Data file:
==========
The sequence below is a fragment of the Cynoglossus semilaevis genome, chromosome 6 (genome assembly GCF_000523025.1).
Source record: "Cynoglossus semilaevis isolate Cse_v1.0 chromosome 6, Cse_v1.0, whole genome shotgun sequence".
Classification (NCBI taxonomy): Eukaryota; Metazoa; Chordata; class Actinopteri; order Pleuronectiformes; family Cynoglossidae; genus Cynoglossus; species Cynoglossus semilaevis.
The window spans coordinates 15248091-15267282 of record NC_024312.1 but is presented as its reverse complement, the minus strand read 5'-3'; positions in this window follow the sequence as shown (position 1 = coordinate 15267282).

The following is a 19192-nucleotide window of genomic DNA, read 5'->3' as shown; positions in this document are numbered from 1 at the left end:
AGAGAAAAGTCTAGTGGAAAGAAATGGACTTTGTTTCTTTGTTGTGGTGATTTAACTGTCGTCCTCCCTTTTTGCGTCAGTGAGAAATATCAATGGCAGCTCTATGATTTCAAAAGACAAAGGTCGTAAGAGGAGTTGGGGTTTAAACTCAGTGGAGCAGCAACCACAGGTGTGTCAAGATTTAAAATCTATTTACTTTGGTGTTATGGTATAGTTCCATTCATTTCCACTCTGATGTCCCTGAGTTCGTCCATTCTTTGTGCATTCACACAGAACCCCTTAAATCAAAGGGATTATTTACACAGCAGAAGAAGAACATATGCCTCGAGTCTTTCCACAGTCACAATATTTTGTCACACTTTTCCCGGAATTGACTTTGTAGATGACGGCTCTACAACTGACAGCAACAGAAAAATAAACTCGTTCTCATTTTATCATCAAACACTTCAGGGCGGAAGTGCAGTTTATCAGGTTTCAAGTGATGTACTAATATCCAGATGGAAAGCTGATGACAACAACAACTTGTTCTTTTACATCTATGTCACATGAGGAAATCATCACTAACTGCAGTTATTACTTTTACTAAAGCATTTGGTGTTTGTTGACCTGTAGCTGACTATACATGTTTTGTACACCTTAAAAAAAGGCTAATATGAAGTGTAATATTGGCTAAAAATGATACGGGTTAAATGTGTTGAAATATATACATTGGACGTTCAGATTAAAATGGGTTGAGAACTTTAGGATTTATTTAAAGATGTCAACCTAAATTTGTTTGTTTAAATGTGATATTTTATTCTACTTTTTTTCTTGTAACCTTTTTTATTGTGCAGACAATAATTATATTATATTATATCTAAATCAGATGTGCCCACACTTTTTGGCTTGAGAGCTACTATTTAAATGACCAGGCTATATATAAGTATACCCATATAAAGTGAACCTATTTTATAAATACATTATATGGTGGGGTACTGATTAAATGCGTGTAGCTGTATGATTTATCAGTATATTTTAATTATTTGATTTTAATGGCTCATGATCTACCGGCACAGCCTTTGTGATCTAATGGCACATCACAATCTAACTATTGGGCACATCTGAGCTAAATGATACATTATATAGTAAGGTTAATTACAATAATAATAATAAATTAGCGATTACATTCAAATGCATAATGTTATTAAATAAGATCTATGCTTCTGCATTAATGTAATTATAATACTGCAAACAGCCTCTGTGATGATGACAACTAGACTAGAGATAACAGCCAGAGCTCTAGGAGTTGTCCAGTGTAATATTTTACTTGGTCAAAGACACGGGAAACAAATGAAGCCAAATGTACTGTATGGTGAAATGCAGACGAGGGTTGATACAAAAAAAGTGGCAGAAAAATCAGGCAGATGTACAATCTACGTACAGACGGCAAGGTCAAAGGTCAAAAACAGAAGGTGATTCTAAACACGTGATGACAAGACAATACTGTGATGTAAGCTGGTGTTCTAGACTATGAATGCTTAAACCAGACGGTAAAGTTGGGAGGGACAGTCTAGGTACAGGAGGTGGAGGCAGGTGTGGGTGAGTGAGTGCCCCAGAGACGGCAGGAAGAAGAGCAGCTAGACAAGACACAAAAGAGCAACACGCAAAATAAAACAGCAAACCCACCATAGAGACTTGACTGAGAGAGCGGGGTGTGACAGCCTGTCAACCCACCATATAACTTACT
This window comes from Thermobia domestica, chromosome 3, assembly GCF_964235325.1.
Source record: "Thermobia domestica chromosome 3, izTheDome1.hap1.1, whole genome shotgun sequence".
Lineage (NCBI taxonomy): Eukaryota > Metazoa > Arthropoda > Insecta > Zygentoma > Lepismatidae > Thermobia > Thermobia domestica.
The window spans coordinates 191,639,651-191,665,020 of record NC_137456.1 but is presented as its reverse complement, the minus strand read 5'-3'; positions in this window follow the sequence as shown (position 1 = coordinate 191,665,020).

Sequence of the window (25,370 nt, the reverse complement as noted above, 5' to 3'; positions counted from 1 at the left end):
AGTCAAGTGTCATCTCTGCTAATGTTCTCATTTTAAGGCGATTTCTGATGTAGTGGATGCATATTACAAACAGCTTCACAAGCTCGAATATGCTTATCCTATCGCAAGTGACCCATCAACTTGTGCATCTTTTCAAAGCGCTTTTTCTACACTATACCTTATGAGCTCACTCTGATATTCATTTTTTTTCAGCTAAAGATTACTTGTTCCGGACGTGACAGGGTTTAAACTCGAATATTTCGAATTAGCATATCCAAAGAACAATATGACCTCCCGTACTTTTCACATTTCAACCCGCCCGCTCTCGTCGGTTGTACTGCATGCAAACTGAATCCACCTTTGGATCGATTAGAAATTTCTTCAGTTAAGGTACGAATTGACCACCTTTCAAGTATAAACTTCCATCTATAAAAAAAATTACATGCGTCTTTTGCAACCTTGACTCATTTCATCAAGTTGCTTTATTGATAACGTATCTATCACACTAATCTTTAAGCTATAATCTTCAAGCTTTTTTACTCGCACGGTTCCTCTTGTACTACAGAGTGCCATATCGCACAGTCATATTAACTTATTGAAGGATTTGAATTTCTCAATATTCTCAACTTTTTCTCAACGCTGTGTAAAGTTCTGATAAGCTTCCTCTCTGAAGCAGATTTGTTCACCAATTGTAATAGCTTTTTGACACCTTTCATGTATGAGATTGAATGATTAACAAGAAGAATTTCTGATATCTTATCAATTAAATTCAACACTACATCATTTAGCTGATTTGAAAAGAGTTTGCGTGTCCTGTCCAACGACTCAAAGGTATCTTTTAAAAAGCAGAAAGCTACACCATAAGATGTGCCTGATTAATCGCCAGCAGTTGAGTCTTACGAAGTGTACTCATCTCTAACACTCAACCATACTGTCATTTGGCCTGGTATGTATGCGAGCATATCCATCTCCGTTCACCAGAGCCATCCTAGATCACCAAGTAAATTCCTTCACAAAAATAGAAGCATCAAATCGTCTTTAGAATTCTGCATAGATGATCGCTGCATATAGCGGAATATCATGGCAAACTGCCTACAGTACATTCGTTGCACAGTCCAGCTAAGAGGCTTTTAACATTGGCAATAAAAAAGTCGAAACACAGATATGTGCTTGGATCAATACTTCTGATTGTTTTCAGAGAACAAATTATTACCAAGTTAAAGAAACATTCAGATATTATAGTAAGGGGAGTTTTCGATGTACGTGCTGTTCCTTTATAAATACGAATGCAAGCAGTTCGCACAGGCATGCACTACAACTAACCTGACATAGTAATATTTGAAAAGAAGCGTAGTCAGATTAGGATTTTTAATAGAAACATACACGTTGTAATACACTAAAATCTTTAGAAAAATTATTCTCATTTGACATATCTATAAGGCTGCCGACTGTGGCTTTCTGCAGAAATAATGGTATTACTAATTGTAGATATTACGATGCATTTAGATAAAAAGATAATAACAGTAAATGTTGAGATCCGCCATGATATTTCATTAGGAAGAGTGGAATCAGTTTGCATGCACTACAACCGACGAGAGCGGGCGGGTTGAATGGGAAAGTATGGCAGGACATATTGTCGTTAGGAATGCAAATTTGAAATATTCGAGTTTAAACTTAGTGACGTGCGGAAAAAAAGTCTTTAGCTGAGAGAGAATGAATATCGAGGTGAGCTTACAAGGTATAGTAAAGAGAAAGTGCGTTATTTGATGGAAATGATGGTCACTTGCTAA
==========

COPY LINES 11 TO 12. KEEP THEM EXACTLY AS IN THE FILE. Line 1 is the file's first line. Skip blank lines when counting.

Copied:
Sequence of the window (25,370 nt, the reverse complement as noted above, 5' to 3'; positions counted from 1 at the left end):
AGTCAAGTGTCATCTCTGCTAATGTTCTCATTTTAAGGCGATTTCTGATGTAGTGGATGCATATTACAAACAGCTTCACAAGCTCGAATATGCTTATCCTATCGCAAGTGACCCATCAACTTGTGCATCTTTTCAAAGCGCTTTTTCTACACTATACCTTATGAGCTCACTCTGATATTCATTTTTTTTCAGCTAAAGATTACTTGTTCCGGACGTGACAGGGTTTAAACTCGAATATTTCGAATTAGCATATCCAAAGAACAATATGACCTCCCGTACTTTTCACATTTCAACCCGCCCGCTCTCGTCGGTTGTACTGCATGCAAACTGAATCCACCTTTGGATCGATTAGAAATTTCTTCAGTTAAGGTACGAATTGACCACCTTTCAAGTATAAACTTCCATCTATAAAAAAAATTACATGCGTCTTTTGCAACCTTGACTCATTTCATCAAGTTGCTTTATTGATAACGTATCTATCACACTAATCTTTAAGCTATAATCTTCAAGCTTTTTTACTCGCACGGTTCCTCTTGTACTACAGAGTGCCATATCGCACAGTCATATTAACTTATTGAAGGATTTGAATTTCTCAATATTCTCAACTTTTTCTCAACGCTGTGTAAAGTTCTGATAAGCTTCCTCTCTGAAGCAGATTTGTTCACCAATTGTAATAGCTTTTTGACACCTTTCATGTATGAGATTGAATGATTAACAAGAAGAATTTCTGATATCTTATCAATTAAATTCAACACTACATCATTTAGCTGATTTGAAAAGAGTTTGCGTGTCCTGTCCAACGACTCAAAGGTATCTTTTAAAAAGCAGAAAGCTACACCATAAGATGTGCCTGATTAATCGCCAGCAGTTGAGTCTTACGAAGTGTACTCATCTCTAACACTCAACCATACTGTCATTTGGCCTGGTATGTATGCGAGCATATCCATCTCCGTTCACCAGAGCCATCCTAGATCACCAAGTAAATTCCTTCACAAAAATAGAAGCATCAAATCGTCTTTAGAATTCTGCATAGATGATCGCTGCATATAGCGGAATATCATGGCAAACTGCCTACAGTACATTCGTTGCACAGTCCAGCTAAGAGGCTTTTAACATTGGCAATAAAAAAGTCGAAACACAGATATGTGCTTGGATCAATACTTCTGATTGTTTTCAGAGAACAAATTATTACCAAGTTAAAGAAACATTCAGATATTATAGTAAGGGGAGTTTTCGATGTACGTGCTGTTCCTTTATAAATACGAATGCAAGCAGTTCGCACAGGCATGCACTACAACTAACCTGACATAGTAATATTTGAAAAGAAGCGTAGTCAGATTAGGATTTTTAATAGAAACATACACGTTGTAATACACTAAAATCTTTAGAAAAATTATTCTCATTTGACATATCTATAAGGCTGCCGACTGTGGCTTTCTGCAGAAATAATGGTATTACTAATTGTAGATATTACGATGCATTTAGATAAAAAGATAATAACAGTAAATGTTGAGATCCGCCATGATATTTCATTAGGAAGAGTGGAATCAGTTTGCATGCACTACAACCGACGAGAGCGGGCGGGTTGAATGGGAAAGTATGGCAGGACATATTGTCGTTAGGAATGCAAATTTGAAATATTCGAGTTTAAACTTAGTGACGTGCGGAAAAAAAGTCTTTAGCTGAGAGAGAATGAATATCGAGGTGAGCTTACAAGGTATAGTAAAGAGAAAGTGCGTTATTTGATGGAAATGATGGTCACTTGCTAA